So far, the network has attracted nearly 70 members from organizations across the country. In addition to COSIA, PTAC, CAPP and upstream producers, the roster includes Alberta Innovates, the National Research Council of Canada, the Business Development Bank of Canada, Evok Innovations as well as eight universities. It’s established a steering committee, and has a CRIN senior leaders forum to meet several times a year. Looking at different technology roadmaps, the group has identified a number of core opportunities, including improved bitumen recovery and decarbonizing the resource.

For Romero, what’s at stake through CRIN and the industry’s overall drive to produce cleaner hydrocarbons is nothing less than the future of the country’s oil and gas sector.

“Our oil is Canada’s oil. It’s very important we continue to develop it in a responsible way to the benefit of Canadians. We want to be able to continue to realize this benefit in a cost-competitive, carbon-competitive way,” Romero says.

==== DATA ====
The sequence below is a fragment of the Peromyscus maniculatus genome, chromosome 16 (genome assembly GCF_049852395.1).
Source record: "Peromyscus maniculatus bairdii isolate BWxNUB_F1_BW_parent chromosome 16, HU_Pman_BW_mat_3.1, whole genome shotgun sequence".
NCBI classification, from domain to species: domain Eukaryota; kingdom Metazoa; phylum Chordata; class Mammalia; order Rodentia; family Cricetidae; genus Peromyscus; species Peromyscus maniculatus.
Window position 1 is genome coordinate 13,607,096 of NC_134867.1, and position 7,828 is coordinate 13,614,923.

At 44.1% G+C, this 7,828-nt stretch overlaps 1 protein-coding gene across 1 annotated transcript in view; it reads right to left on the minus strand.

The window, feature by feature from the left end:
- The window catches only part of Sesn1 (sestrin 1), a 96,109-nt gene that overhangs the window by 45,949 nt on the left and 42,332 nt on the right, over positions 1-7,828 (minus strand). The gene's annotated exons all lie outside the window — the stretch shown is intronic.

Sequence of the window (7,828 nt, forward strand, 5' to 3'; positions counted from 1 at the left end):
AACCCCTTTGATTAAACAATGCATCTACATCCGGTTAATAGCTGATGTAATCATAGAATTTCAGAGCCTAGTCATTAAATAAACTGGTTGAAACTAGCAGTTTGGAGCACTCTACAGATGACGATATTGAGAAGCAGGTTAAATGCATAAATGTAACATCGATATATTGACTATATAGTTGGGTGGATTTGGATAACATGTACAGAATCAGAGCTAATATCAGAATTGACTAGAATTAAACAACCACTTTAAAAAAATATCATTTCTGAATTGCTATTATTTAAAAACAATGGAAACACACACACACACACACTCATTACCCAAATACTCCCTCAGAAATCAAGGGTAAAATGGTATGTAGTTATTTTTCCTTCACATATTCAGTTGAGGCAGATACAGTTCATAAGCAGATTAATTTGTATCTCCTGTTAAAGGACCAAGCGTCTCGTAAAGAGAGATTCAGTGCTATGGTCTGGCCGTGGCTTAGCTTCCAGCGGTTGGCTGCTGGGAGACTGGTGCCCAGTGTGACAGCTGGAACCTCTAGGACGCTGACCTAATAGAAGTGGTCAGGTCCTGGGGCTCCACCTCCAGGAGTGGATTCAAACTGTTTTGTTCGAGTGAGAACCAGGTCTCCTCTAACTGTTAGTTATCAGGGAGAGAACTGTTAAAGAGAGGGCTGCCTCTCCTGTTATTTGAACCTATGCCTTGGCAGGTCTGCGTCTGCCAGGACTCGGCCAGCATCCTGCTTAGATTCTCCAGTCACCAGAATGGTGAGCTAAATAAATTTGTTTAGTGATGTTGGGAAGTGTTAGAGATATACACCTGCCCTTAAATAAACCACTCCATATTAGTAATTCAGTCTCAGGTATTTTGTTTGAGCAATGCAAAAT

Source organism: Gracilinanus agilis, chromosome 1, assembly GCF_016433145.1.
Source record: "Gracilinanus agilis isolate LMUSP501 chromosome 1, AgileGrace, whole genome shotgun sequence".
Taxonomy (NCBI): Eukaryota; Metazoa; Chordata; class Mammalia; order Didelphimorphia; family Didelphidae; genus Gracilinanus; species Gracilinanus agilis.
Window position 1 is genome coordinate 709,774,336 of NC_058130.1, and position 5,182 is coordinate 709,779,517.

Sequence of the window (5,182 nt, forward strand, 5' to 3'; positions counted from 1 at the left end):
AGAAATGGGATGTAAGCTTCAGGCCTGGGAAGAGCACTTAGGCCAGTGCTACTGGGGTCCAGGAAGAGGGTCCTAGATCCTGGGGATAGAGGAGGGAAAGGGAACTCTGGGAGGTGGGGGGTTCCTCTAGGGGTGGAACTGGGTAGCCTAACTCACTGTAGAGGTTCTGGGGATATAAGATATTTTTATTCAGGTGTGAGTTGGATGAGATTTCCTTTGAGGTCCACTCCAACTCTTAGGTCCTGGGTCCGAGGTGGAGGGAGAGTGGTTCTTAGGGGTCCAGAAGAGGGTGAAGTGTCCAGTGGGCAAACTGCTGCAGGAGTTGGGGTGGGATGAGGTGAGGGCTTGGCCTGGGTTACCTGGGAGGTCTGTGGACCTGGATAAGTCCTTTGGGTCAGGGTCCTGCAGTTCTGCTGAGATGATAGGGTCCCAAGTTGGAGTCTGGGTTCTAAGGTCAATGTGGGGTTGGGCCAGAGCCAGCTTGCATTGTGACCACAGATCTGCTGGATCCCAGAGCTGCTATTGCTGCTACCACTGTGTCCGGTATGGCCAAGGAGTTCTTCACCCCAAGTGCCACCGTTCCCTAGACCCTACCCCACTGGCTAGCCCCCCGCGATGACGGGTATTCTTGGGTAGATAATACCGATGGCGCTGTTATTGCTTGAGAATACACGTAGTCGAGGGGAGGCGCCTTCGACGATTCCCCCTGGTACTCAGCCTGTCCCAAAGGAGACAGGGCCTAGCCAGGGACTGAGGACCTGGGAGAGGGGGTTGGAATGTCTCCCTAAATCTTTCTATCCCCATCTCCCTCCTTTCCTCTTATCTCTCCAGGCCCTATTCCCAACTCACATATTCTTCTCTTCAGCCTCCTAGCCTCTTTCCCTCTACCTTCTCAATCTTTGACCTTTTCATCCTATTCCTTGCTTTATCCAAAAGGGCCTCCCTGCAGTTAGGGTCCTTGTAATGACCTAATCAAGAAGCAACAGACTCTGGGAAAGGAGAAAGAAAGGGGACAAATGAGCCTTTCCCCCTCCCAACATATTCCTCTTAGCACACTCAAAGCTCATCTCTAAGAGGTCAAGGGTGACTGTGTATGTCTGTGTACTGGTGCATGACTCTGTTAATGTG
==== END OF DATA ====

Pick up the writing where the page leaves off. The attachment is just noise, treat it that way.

Underlying her words is a quiet confidence that lower carbon oil and natural gas is not only possible, it’s inevitable as the industry invests further in clean technology. It’s a commitment that’s shared by many others in the industry, especially those like Katsimihas, who are working on the front lines with the support of Alberta Innovates and Natural Resources Canada to bring new innovations into existence.

“There’s a lot of work going on. The industry has always realized this effort is important, but it’s even more important now. We all want to be able to carry out the oil and gas business better,” he says.